'People are still desperate'
While many Dili residents face great uncertainty and economic strain, locals have also banded together to help those displaced.
Cesar Gaio was set to open his new restaurant "Dilicious Timor" in early March before his plans were disrupted – first by the sharp spike in COVID-19 cases and then by the floods.
But this week he turned his restaurant into a soup kitchen serving thousands of meals to locals who had lost their homes in the disaster. "Yesterday we delivered 3,800 meals. We delivered to those who are in need," he said.
At first, Mr Gaio paid for the food out of his own pocket. But he said donations had now started to flow both from locals and from overseas, allowing him to send money to other restaurants providing similar relief.
"Many people have started to ask, 'Hey how can we help you?' A friend of mine in Australia contacted me and said, 'Hey can we do a fundraiser?'" he said.
"People are happy they can be fed for a day. [But] people are still desperate. There are more requests for food."
'I entrust all this to the authorities now'
Late on Thursday, Timor-Leste's government met and gave the Foreign Minister the green light to "seek and galvanise international assistance" in the wake of the floods.
"We are open to all kinds of assistance," Timor government minister Fidelis Magalhaes told the ABC. He also flagged that Timor-Leste would soon formally request help from the Australian government.
"With regards to Australia, our foreign ministry and embassy in Canberra have been in discussions with the Australian side since the first hours of the floods," he said.
"Now the foreign minister will officially inform the Australian side with the specifics."
Mr Magalhaes said the government wanted to rebuild ruined infrastructure, such as roads and bridges, as quickly as possible, but still faced daunting challenges.
"While the immediate threats have subsided, now we are struggling with the aftermath of the cyclone," he said. "We fear diseases such as cholera, dysentery, typhoid and a possible calamitous COVID-19 outbreak."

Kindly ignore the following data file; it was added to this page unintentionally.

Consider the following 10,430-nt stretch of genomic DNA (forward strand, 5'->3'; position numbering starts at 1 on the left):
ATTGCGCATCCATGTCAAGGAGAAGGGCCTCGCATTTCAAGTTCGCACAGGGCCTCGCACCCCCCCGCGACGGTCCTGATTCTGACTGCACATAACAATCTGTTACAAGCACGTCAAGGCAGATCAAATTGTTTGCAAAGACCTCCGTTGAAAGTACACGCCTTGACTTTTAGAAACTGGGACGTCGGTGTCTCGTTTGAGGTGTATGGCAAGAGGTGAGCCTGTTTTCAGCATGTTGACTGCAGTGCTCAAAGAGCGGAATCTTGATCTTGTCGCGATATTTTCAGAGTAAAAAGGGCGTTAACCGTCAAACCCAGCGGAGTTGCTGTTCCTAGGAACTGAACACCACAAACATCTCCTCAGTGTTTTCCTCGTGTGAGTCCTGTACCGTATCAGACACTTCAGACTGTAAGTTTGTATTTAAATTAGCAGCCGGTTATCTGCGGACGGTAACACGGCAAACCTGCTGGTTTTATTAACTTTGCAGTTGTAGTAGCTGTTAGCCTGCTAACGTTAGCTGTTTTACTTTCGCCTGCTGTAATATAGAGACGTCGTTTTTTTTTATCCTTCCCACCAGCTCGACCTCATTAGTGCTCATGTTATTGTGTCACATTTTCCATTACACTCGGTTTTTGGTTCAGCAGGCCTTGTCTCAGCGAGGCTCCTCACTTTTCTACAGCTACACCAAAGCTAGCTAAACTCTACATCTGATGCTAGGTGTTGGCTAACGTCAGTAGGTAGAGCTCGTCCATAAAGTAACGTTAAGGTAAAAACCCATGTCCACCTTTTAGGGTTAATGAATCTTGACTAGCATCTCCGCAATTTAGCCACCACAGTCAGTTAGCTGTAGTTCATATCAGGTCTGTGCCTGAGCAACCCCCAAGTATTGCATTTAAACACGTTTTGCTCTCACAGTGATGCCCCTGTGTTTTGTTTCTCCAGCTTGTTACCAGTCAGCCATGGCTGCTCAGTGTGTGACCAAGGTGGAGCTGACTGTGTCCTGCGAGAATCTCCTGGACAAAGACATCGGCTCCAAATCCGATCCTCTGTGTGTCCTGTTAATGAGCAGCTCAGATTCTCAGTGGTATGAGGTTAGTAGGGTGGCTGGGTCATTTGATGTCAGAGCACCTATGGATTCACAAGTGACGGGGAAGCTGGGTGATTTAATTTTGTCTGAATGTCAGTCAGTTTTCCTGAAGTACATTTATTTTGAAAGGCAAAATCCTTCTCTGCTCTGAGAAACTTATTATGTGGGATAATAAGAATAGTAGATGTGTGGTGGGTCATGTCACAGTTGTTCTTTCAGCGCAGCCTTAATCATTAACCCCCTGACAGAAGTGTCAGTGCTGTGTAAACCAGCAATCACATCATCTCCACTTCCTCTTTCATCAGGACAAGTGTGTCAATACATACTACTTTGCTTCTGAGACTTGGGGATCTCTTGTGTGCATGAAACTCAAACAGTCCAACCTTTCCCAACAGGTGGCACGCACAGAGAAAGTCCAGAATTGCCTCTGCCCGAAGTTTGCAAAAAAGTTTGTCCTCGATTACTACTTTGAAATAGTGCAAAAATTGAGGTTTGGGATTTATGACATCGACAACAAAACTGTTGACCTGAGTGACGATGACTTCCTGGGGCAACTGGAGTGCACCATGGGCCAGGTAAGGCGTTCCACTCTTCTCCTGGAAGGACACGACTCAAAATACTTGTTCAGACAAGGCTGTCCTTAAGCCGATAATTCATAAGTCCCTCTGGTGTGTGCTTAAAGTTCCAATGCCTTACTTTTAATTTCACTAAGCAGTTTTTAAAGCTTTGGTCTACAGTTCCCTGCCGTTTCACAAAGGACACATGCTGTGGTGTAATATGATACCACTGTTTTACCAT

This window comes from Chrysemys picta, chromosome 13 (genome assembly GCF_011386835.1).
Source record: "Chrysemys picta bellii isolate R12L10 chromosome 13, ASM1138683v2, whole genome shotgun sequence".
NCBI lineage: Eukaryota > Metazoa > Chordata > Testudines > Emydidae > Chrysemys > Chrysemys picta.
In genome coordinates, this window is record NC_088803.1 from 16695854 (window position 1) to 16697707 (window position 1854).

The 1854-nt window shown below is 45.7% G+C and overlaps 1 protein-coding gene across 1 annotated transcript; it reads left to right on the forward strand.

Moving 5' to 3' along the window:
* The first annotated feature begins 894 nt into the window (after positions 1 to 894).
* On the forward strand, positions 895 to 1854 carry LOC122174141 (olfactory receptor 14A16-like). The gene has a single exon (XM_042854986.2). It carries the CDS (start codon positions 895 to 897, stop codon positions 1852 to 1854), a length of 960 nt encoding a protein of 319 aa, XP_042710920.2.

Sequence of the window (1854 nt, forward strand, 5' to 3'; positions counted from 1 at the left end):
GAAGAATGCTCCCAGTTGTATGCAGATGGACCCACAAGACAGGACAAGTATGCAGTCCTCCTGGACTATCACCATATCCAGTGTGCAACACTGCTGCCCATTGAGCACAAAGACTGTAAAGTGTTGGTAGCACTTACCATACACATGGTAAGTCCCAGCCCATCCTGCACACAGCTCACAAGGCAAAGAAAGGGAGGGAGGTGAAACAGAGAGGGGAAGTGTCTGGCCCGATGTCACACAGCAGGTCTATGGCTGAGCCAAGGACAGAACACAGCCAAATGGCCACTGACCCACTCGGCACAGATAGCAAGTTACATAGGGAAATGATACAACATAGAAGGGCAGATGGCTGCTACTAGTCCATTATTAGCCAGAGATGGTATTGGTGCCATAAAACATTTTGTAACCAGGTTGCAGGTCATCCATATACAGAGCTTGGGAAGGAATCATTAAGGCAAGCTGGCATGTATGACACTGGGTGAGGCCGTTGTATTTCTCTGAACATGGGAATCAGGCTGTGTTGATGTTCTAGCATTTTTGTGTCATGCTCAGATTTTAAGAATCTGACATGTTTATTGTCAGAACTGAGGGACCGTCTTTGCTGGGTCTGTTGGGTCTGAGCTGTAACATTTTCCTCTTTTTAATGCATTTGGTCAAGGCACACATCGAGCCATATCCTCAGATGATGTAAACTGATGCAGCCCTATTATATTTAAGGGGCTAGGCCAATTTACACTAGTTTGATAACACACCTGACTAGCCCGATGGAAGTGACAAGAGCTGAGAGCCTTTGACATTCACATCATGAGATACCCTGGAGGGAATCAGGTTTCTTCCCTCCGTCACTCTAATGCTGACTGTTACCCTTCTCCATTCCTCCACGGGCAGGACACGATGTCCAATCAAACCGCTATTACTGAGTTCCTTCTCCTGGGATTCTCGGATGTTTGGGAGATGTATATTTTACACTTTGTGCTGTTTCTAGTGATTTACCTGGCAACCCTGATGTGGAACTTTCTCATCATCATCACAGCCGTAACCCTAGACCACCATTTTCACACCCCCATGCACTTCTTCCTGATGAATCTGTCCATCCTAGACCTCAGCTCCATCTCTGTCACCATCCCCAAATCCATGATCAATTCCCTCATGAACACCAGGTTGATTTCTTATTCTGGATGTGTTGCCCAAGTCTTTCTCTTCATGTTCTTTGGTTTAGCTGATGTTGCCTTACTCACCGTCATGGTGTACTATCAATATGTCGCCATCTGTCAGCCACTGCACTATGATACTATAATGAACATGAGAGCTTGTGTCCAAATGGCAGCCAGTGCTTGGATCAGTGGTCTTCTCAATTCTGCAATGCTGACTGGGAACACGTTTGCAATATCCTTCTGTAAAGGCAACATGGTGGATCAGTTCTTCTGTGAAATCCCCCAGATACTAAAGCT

Some senior politicians have also criticised the government's response, accusing it of moving too slowly.
On Thursday, the leader of the Fretilin party, former prime minister Mari Alkatiri, said Timor Leste's senior ministers "should have formalised the requests for help by now."
Several United Nations agencies have been helping to coordinate the immediate humanitarian relief effort on the ground, while Australia's embassy has already provided some assistance on the ground.
But Mr Alkatiri said many remote areas in Timor-Leste were still struggling badly.
"We need at least one large cargo-carrying helicopter [to help] because there are isolated areas in parts of the country with cut-off roads and which cannot get supplies," he told the Portuguese news agency Lusa.
And even in Dili, many survivors face a daunting and uncertain future.
Markus dos Santos told the ABC he needed help. His two daughters are currently being cared for by a church organisation, but the family faces a bleak and difficult future.
"I have no idea what to do with my life from here on, he told the ABC.
"I lost everything. The house. [The clothes] on my body is what I have at the moment. I entrust all this to the authorities now. I am just waiting to see what kind of help they will give."